Bernie Madoff's legacy as one of Wall Street's most notorious Ponzi schemers will outlive him — and the lessons regulators learned have implications for policymakers today.
The collapse of Madoff's business, along with the discovery that he had been undertaking a $65 billion fleecing of tens of thousands of investors for at least 16 years, caused many within and outside the regulatory community to question how it could have taken place right under the noses of the Securities and Exchange Commission.
"The Bernie Madoff scandal was one of the biggest black eyes the SEC ever received," said James Cox, a law professor at Duke University. "The incident brought about a huge culture change at the SEC in terms of its inspection processes. They needed to show a lot more skepticism."
No major new laws or rules were enacted after the scam was discovered, but it prompted introspection among the country's securities regulators to figure out how Madoff got away with such a huge crime and for so long. The SEC published a list of the reforms it undertook: improving internal controls, enhancing auditing procedures, increasing resources for investigation and investing in more staff and specialized training.
John Coffee, a professor at Columbia University Law School, said that although the scandal prompted the SEC to prioritize the investigation of Ponzi schemes, less has been done to mitigate the broader risk investors face. "The next crisis always comes from the blind side, and the key fact is that the SEC's enforcement budget has not grown in proportion to the size and growth of the market," he said.
"If they did nothing else, those events should have put an end to the idea that wealth is a reliable predictor of financial sophistication."
Barbara Roper, investor protection director for the Consumer Federation of America, said, "There are a lot of lessons that should have been learned from the Madoff Ponzi scheme, some of which may have been learned better than others."
Roper said the scandal was a cautionary tale for regulators and investors not to suspend their skepticism. "They can't let someone's, or some institution's, stellar reputation cause them to drop their guard," she said, pointing out that many of Madoff's victims were experienced market players. "If they did nothing else, those events should have put an end to the idea that wealth is a reliable predictor of financial sophistication."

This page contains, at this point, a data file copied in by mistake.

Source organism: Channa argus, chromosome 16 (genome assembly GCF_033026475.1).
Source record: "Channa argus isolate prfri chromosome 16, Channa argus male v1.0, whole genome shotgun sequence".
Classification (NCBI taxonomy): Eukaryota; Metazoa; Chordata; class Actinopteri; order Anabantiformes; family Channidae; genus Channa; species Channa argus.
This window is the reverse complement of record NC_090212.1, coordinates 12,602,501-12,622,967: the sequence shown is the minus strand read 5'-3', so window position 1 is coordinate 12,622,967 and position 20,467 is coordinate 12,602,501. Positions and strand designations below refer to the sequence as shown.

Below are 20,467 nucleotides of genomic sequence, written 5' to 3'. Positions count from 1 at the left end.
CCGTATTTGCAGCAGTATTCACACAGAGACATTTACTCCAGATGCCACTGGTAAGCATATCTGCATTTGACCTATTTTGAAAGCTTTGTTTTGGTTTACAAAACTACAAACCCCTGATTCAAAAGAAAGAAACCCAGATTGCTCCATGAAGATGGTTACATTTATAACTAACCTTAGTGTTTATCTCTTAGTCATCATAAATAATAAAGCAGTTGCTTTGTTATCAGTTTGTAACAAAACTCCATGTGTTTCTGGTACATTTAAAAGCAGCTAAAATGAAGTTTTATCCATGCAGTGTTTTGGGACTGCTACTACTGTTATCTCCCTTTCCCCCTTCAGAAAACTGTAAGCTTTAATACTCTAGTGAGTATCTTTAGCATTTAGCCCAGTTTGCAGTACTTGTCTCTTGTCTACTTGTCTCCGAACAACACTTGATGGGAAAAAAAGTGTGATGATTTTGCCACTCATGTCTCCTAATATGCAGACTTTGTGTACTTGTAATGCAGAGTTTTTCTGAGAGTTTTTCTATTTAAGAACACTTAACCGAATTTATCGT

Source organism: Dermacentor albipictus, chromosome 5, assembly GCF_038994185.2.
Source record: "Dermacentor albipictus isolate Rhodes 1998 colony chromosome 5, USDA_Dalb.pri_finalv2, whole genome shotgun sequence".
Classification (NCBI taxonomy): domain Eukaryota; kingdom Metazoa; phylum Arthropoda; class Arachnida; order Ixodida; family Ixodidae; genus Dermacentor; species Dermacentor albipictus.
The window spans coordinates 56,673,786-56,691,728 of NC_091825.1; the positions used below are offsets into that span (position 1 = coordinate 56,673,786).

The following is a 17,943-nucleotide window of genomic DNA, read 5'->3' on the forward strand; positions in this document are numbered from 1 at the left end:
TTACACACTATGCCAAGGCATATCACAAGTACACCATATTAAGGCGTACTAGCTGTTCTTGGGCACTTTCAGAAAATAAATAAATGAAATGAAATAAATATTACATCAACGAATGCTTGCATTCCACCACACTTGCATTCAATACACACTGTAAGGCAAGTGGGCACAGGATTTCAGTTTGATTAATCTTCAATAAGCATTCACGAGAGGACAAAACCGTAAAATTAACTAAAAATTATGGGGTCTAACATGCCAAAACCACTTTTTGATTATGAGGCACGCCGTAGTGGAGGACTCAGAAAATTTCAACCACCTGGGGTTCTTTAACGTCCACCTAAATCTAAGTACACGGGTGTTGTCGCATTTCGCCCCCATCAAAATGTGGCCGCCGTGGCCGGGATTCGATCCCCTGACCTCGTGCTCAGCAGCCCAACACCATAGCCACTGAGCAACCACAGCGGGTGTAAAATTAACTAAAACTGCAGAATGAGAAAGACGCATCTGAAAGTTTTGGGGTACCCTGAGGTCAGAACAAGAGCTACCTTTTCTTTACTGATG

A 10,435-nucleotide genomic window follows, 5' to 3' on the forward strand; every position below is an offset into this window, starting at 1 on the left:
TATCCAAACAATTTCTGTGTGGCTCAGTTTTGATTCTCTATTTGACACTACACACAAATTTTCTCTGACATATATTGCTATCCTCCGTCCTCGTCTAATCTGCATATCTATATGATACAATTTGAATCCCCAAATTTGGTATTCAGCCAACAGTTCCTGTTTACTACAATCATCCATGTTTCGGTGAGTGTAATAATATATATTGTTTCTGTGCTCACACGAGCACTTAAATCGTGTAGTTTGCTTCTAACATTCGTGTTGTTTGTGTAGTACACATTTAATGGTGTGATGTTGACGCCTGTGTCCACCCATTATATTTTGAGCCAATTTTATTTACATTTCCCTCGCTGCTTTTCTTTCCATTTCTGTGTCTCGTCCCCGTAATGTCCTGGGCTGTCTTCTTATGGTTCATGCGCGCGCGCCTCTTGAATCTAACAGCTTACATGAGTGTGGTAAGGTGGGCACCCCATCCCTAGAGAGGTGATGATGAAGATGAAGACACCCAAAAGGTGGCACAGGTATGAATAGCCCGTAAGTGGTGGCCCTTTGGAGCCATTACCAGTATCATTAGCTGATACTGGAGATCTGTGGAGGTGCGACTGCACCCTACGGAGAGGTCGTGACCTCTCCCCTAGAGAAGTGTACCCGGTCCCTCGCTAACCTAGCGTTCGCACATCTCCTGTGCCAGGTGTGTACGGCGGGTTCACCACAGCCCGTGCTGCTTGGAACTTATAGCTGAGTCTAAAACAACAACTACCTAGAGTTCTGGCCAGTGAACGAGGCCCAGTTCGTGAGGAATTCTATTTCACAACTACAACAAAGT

Former White House chief ethics lawyer Richard Painter, a professor of corporate law at the University of Minnesota, blamed the concept of "affinity fraud," a con man's tactic of ingratiating himself with a particular demographic or community to gain their trust.
"It's classic fraud," Painter said. "It takes advantage of people's similar religious perspective or cultural identity to get their guard down. I believe the problem was enforcement. We didn't need any new rules in order to prevent Bernie Madoff from happening. We needed to enforce the old rules."
But funding was tight, and Madoff was famous.
Charles Elson, professor of finance at the University of Delaware, said: "It reminds us if it's too good to be true, it probably is. People were suspending their disbelief on the force of his reputation and personality."
Painter blamed a paltry enforcement budget and a lack of financial, technological and human resources dedicated to running down leads and investigating suspicions of fraud — a problem that he said worsened during the last administration.
"In the Trump years, there was enormous hostility to financial regulation," Painter said. "The antipathy you get to regulation you see in the financial community — you see that with former President Donald Trump."
Roper said she was hopeful that President Joe Biden's administration and Gary Gensler, the former head of the Commodities Futures Trading Commission, whom Biden picked to run the SEC, will work to strengthen financial regulation and commit to funding enforcement at the proper level.
"I'm optimistic that we will see a renewed toughness in the SEC's approach to oversight and enforcement now Gary Gensler is confirmed as chairman," she said. "We still haven't taken effective steps to address the very real shortcomings in our oversight of investment advisers."
Painter said there might not appear to be much connection between Madoff's crime and the calls Gensler faces from progressives to create a reporting and disclosure framework for diversity and environmental programs. But a focus on increasing diversity within corporate America, as well as within regulatory agencies themselves, could break the cycle of groupthink that criminals like Madoff can exploit, he said.
Diversity, Painter said, means a wider variety of perspectives and experiences and fewer ingrained assumptions — which can counterbalance complacency. "It helps overcome this affinity fraud problem," he said.